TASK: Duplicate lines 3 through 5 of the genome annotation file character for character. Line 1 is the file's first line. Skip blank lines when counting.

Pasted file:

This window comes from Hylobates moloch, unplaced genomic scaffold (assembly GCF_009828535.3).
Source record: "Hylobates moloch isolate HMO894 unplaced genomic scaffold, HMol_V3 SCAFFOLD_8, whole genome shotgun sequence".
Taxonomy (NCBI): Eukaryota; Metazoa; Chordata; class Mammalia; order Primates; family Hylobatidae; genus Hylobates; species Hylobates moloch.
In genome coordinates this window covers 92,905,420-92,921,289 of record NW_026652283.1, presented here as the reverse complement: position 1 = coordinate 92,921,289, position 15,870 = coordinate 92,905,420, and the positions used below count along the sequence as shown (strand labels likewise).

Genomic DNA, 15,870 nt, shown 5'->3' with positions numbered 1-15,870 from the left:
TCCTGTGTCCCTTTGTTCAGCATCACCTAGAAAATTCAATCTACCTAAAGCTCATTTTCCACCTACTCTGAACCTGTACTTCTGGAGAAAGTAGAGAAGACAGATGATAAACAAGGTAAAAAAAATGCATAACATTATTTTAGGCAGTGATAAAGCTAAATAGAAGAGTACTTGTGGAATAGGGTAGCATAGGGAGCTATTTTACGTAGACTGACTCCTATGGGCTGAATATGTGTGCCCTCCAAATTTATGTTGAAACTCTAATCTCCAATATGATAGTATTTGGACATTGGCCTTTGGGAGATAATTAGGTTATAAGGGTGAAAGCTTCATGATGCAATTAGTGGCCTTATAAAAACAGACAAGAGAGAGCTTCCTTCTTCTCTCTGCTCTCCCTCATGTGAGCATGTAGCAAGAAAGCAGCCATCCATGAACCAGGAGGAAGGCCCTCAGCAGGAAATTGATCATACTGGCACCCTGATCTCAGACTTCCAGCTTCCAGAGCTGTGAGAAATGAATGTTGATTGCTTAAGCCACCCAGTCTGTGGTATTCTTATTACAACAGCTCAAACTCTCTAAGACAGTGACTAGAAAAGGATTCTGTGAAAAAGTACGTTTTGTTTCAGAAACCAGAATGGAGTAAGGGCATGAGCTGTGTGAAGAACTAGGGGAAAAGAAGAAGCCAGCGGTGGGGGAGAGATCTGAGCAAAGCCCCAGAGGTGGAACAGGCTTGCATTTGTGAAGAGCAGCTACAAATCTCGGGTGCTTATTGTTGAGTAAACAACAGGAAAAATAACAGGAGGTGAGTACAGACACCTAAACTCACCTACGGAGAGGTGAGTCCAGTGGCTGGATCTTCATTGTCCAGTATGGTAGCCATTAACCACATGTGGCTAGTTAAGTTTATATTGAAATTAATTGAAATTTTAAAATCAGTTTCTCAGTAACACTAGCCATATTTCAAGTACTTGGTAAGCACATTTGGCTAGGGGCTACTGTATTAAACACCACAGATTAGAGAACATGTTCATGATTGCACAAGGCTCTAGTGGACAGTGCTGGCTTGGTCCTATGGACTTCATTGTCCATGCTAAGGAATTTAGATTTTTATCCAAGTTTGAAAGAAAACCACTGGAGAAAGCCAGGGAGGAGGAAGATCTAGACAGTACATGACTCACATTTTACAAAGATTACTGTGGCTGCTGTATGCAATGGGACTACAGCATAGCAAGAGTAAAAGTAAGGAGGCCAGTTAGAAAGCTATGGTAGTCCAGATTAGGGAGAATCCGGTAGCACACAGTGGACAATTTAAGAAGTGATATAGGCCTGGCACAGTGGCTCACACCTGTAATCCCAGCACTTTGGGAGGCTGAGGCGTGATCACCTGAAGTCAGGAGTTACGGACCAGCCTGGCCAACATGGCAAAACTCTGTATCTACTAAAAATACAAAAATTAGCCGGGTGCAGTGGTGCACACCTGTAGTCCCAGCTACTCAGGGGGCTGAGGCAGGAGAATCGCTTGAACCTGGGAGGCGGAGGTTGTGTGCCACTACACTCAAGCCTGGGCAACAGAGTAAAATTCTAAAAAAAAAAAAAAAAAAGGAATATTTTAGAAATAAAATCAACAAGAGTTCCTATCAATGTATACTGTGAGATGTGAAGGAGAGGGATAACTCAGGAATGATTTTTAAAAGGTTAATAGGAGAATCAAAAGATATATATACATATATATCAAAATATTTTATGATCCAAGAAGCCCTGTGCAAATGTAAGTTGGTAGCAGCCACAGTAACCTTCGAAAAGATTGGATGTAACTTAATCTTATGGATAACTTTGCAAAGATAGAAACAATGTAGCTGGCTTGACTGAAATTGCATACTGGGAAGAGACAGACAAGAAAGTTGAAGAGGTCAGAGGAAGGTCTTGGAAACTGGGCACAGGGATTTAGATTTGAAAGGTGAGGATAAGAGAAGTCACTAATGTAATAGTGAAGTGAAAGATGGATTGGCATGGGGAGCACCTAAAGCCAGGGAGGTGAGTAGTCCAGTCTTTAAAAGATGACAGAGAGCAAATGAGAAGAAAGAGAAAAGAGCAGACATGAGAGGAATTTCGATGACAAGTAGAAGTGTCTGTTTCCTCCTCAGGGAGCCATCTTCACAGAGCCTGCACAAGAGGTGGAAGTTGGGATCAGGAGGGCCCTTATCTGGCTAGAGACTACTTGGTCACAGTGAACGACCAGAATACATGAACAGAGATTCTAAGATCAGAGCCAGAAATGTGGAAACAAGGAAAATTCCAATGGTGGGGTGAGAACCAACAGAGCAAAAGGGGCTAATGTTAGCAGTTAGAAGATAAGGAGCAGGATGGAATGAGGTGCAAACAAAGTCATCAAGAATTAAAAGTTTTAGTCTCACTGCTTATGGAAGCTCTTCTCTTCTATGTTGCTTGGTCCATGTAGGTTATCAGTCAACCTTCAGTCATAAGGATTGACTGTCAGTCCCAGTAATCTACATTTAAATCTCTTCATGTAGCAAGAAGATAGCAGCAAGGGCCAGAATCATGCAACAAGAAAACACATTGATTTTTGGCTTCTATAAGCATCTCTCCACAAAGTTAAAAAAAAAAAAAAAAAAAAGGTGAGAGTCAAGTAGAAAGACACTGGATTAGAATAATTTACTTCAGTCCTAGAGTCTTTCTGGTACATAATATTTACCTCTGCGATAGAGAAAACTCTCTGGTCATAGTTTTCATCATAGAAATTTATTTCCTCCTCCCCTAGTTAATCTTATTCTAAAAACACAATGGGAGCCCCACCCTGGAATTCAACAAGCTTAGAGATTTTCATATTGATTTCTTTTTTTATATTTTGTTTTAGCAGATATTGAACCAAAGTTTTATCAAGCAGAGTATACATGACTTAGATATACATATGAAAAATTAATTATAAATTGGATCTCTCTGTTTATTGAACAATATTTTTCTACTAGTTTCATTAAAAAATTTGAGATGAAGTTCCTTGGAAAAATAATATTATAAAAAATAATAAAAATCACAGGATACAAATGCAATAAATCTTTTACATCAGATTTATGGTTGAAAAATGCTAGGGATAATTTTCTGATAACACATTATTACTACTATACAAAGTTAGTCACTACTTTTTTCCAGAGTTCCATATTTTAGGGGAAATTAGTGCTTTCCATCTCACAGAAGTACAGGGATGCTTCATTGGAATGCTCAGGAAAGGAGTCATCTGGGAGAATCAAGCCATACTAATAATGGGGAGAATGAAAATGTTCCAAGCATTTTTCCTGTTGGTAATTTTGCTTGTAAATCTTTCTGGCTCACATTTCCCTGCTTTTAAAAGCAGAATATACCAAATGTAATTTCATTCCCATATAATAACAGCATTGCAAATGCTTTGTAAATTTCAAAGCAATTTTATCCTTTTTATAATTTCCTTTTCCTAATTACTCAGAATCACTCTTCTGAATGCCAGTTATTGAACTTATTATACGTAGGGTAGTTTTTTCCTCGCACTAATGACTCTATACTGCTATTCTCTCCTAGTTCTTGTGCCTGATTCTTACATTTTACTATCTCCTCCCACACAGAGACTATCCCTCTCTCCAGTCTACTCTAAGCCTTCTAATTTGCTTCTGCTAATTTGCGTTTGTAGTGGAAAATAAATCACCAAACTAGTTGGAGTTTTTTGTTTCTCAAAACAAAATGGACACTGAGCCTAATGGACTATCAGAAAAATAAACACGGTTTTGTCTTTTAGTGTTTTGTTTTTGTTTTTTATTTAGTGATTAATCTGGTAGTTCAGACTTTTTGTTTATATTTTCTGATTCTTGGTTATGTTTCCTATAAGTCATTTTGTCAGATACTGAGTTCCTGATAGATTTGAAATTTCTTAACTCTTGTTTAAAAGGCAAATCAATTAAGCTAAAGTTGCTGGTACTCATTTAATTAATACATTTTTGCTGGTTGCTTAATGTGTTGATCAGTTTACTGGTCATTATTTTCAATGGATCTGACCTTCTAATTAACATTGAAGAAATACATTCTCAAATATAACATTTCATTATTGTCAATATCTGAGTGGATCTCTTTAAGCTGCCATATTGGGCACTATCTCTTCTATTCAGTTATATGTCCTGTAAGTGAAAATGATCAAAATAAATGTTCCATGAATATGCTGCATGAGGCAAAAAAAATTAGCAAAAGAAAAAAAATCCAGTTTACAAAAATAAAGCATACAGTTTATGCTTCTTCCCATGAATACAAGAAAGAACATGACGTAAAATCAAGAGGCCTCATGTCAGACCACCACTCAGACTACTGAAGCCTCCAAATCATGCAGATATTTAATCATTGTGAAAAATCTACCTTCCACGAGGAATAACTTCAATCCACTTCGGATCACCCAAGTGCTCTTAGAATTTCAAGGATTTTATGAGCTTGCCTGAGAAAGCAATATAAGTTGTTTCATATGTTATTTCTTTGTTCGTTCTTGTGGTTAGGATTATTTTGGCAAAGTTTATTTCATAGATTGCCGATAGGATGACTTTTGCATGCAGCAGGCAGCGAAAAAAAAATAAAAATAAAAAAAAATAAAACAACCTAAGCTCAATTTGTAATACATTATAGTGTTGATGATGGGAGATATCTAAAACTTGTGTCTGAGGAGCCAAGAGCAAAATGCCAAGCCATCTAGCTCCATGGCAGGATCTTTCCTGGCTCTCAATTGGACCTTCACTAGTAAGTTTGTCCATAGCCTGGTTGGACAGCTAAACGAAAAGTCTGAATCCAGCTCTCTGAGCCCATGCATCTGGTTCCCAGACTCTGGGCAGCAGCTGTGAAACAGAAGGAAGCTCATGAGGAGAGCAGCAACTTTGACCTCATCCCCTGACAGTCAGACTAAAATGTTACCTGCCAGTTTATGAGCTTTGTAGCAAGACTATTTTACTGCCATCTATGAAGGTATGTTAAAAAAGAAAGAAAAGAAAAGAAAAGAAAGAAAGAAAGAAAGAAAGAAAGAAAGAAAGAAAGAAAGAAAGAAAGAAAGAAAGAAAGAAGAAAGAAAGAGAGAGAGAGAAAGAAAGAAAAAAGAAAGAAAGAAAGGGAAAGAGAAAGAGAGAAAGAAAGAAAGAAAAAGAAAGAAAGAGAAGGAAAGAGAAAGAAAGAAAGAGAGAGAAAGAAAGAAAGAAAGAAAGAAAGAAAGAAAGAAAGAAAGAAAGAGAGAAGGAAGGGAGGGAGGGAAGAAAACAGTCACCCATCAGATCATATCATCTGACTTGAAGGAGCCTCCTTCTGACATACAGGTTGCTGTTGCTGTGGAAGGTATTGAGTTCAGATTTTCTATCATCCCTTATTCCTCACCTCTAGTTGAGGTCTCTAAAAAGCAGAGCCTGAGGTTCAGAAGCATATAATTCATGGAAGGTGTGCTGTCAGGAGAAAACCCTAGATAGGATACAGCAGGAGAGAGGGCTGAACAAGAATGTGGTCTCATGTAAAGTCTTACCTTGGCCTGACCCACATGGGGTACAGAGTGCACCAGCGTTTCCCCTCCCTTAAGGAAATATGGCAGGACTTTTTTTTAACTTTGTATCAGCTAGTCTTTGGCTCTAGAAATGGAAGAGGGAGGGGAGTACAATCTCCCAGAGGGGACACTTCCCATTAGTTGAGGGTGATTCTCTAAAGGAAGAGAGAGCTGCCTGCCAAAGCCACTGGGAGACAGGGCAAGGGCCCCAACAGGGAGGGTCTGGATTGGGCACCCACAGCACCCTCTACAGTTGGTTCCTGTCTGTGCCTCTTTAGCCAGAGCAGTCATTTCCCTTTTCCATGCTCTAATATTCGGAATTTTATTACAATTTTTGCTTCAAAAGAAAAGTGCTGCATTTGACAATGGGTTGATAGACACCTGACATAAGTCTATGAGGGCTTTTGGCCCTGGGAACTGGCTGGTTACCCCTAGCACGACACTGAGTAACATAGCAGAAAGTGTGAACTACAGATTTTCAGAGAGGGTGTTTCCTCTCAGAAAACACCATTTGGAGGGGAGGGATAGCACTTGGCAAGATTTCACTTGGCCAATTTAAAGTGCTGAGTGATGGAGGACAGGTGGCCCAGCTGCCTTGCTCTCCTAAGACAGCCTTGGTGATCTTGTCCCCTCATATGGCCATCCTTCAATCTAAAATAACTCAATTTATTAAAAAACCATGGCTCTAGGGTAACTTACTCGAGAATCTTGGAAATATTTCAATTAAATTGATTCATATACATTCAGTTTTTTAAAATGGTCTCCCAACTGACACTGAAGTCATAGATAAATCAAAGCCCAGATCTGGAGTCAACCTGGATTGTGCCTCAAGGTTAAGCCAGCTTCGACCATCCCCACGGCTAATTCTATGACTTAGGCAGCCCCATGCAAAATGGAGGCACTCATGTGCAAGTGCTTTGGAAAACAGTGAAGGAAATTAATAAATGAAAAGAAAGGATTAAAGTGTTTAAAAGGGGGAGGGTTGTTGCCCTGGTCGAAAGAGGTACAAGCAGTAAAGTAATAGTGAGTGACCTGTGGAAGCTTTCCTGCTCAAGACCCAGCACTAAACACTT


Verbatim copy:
Taxonomy (NCBI): Eukaryota; Metazoa; Chordata; class Mammalia; order Primates; family Hylobatidae; genus Hylobates; species Hylobates moloch.
In genome coordinates this window covers 92,905,420-92,921,289 of record NW_026652283.1, presented here as the reverse complement: position 1 = coordinate 92,921,289, position 15,870 = coordinate 92,905,420, and the positions used below count along the sequence as shown (strand labels likewise).

Genomic DNA, 15,870 nt, shown 5'->3' with positions numbered 1-15,870 from the left: